PHOENIX — Saying the current system is unsustainable, a first-term lawmaker took the initial steps Monday to what he hopes will reform the state prison system.
And Rep. Walt Blackman, R-Snowflake, said he’s prepared to take on prosecutors if it comes to that.
Blackman said Monday that Arizona incarcerates a higher percentage of its residents than all but three other states.
At the same time, he said, incarceration costs Arizona taxpayers $1.2 billion a year, one dollar out of every 10 being spent to run the state. And one out of every three inmates discharged returns to custody within three years.
Blackman is focusing at least initially on changing the system of earned release credits in a way that would allow inmates to get out early if they complete certain programs designed to give them the skills they need on the outside and prevent them from reoffending.
“We need to create new incentives and real programming for our inmates so they can have success when they leave our corrections facilities,” he said. To that end, Blackman convinced House Speaker Rusty Bowers to form — and let him chair — a special panel to look at earned released credits and craft something for the full Legislature to consider this coming year.
That panel had its first meeting Monday, hearing from the Department of Corrections, some prison reform advocates and a retired judge who provided some data on incarceration rates.
But Blackman acknowledged that at some point it will be necessary to look at the front end of the system — people being sent to prison — to deal with how Arizona ended up with more than 42,000 people behind bars in state and private facilities.
That could put him into conflict with at least some prosecutors, notably Maricopa County Attorney Bill Montgomery who has been at the forefront of killing prior measures aimed altering laws on mandatory sentencing and minimum prison terms.
But Montgomery told Capitol Media Services that his opposition to some proposals has been based on his belief that they simply sought to cut sentences without first seeing what actually will work to keep people from ending up back behind bars.
“We need to identify the successful programming,” he said.
“Then we can take a look at how long do we have to provide that programming to have the impact we’re looking for and what types of programs are the most successful,” Montgomery said. “And where the data goes, I’m more than willing to follow.”
Blackman, who scheduled a private meeting with Montgomery following Monday’s meeting, said he’s not going to be deterred from trying to get something through, saying the residents of his northeast Arizona legislative district want prison reform.
“I do not need Mr. Montgomery’s permission to do what I’m going to do,” he said.
“He may have powers behind the curtain to do whatever he does,” Blackman continued. “I don’t know.”
Montgomery countered that he does everything in the open, using “objective data” in urging lawmakers to approve or kill any measure.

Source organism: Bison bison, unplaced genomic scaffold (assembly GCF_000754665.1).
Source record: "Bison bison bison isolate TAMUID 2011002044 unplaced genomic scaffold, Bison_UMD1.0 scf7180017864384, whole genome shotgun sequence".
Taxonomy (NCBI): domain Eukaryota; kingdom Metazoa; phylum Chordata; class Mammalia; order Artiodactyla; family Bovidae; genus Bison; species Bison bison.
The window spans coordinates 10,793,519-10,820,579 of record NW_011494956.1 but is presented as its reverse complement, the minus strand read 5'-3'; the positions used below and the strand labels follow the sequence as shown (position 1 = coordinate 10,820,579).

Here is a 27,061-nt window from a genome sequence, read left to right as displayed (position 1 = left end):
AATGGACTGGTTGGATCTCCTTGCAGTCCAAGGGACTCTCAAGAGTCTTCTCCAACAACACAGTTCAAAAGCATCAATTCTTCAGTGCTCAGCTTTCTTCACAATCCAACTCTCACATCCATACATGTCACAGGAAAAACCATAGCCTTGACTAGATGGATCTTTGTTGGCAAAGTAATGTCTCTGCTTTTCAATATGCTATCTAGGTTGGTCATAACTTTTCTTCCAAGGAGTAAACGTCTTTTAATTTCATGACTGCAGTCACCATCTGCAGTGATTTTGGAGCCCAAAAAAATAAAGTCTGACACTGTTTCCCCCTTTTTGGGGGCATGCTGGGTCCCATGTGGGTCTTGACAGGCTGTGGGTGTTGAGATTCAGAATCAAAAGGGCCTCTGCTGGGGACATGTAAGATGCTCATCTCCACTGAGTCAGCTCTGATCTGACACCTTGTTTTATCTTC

At the heart of the issue are Arizona’s “truth in sentencing” laws enacted in 1993, requiring inmates to serve at least 85% of their sentence before they are eligible for release. That effectively put sharp limits on the ability of those behind bars to earn early release credits for completing certain programs.
Arizona has taken only baby steps in reducing its prison population.
The state has set up two “reentry centers” to deal with newly released inmates who commit minor infractions of their release conditions, providing them services rather than sending them back to prison.
And last year lawmakers agreed to allow some people convicted of simple possession of drugs to be eligible for release after serving 70% of their sentences if they complete drug treatment or other programs.
Blackman said more flexibility is needed in the laws.
“We need justice systems that have a different response for different situations,” he said.
“That means shifting gears to treatment, to prevention, to enhanced transition programs and long-term public safety solutions,” Blackman said. “The time has come for common-sense prison reform.”
Possible opposition from prosecutors may be just part of the problem. Blackman first needs to convince members of his special committee.
That includes Rep. Bret Roberts, R-Maricopa, who comes to the job with the perspective of having been a jail corrections officer in Maricopa County.
“When it comes to this kind of stuff I’m extremely apprehensive about overstepping,” he said. “I’m a firm believer in being incrementally responsible in any steps we take.”
Still, Roberts said he believes there are some areas worthy of review, including drug rehabilitation. And he’s willing to look at changes in law for those convicted of nonviolent crimes.
Roberts said that, if nothing else, inmates need programs to help those who have been in prison reenter society.
“Every single decision has been made for them, from when they get to take a shower, when they get to eat, every step of the day,” he said.
“And then one day, all of a sudden, they’re out in public and no decisions are made for them,” Roberts said. “And there’s no resources.”
That identifies the other key issue: money.
Blackman said he’s not willing to hike taxes to pay for new programs. But he said that leaves the question of whether the money already being given to the Department of Corrections is being used wisely.
“We can continue to pump a billion dollars into a system,” Blackman said.
“But if we don’t fix the system, the billion dollars becomes two billion dollars and the population increases,” he said. “And the folks that get out are still returning back to prison, which is happening now.”
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